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The Republicans' 'red line' puts infrastructure deal in doubt

The more McConnell & Co. play these games, the more likely it is that Democrats will have no choice but to pass their own infrastructure bill.
Image: Senate Republicans Hold Weekly Policy Luncheon
Senate Minority Leader Sen. Mitch McConnell, R-Ky., speaks as Senate Minority Whip Sen. John Thune, R-S.D., from left, listens during a news briefing after the weekly Senate Republican Policy Luncheon at Russell Senate Office Building on Capitol Hill on April 27, 2021.Alex Wong / Getty Images

President Joe Biden hasn't just talked about his eagerness to strike a bipartisan deal on infrastructure, he's invested quite a bit of time and energy into trying to reach an agreement. Not surprisingly, Republicans are showing up for negotiations, but they're not exactly making the process easy.

The good news is, GOP leaders have at least paid lip service to the idea of a larger bill. A few weeks ago, Senate Republicans put forward a $568 billion plan -- which was actually far smaller than it appeared -- that was a far cry from the White House's $2 trillion proposal. This week, GOP leaders said the "proper price tag" could go as high as $800 billion, which is still inadequate, but which is a modest step in the right direction.

That's the good news. The bad news is ... well, there's a lot of bad news.

For one thing, GOP officials continue to reject the White House's ideas about what actually constitutes "infrastructure." For another, Democrats are determined to include climate priorities in any infrastructure package, and for Republicans, that's a problem, too.

But perhaps most important is the disagreement over how to pay for the necessary investments. Politico reported:

Republican leaders told President Joe Biden on Wednesday that they will draw a hard line on raising taxes to pay for infrastructure, demonstrating the substantial challenges ahead for a potential bipartisan deal on Biden's infrastructure and jobs plan. Democrats and Republicans left the meeting saying they would try to zero in on areas of agreement they could reach on a bipartisan bill. In reality, they sound like they are starting from scratch.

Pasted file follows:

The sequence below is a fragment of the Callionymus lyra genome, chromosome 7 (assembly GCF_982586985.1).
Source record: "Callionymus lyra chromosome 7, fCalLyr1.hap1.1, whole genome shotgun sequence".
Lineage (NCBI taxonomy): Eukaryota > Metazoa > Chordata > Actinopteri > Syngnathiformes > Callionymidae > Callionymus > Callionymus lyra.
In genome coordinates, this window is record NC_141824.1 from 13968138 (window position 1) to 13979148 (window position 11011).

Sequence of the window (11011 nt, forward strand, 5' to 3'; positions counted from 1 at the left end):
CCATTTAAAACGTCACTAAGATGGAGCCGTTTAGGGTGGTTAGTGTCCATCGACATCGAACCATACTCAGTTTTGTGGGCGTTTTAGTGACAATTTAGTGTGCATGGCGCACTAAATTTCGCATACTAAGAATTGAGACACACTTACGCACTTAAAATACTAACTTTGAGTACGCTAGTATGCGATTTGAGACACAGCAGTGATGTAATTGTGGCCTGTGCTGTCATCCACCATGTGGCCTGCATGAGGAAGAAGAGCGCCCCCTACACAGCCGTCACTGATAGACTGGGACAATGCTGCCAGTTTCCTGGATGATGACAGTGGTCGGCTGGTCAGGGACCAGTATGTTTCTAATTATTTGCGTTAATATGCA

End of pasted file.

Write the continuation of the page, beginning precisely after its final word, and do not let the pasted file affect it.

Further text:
For Biden, the obvious way to pay for an infrastructure package, at least in part, is to roll back some of the Republicans' ineffective tax breaks from 2017. That is a line the GOP will not cross.

"We're not interested in re-opening the 2017 tax bill. We both made that clear with the president. That's our red line," Senate Minority Leader Mitch McConnell (R-Ky.) told reporters outside the White House yesterday. "This discussion ... will not include revisiting the 2017 tax bill."

If the rhetoric sounded familiar, it's not your imagination. Sen. John Barrasso (R-Wyo.), the No. 3 GOP leader, also described the 2017 package of tax breaks as a "red line" for Senate Republicans earlier this week. Sen. Shelly Moore Capito (R-W.Va.), who's taken a prominent role in the negotiations, also recently characterized the Trump-era tax cuts as "a non-negotiable red line" for her party.

Not to put too fine a point on this, but if Republicans won't touch one penny of the 2017 package, then financing a bipartisan infrastructure compromise won't happen.

It shouldn't have to be this way. As we've discussed, raising the corporate tax rate from 21% to 28%, for example, is quite popular with the American mainstream. The idea has also drawn support from Gary Cohn -- who helped negotiate the Republican tax plan as the then-director of Donald Trump's National Economic Council.

Perhaps most importantly, the GOP's corporate tax cut -- the one Democrats intend to scale back in part -- set out to achieve certain policy goals, and failed spectacularly. It leaves Republicans in a position in which they're refusing to consider any changes to a policy that demonstrably failed.

This is likely to have real-world consequences: the more McConnell & Co. play these games, the more likely it is that Democrats will feel as if they have no choice but to pass their own bill through the budget reconciliation process, leaving Republicans behind.

Democrats such as West Virginia's Joe Manchin don't want that to happen, but Congress' most conservative Democrat also recently said that Republicans aren't approaching the debate in a "reasonable" way.

The GOP's fixation on its "red line" suggests being reasonable isn't part of the party's plan.

Don't be surprised if Biden eventually comes to the conclusion that McConnell has given him an offramp. The president made a good-faith effort, and offered compromises, but Republicans were simply too committed to corporate tax breaks that don't work. If, at that point, Biden were to effectively tell Manchin, "I gave it my best shot, but it's either reconciliation or failure," would the West Virginian choose the latter? Simply because Republicans said so?

Watch this space.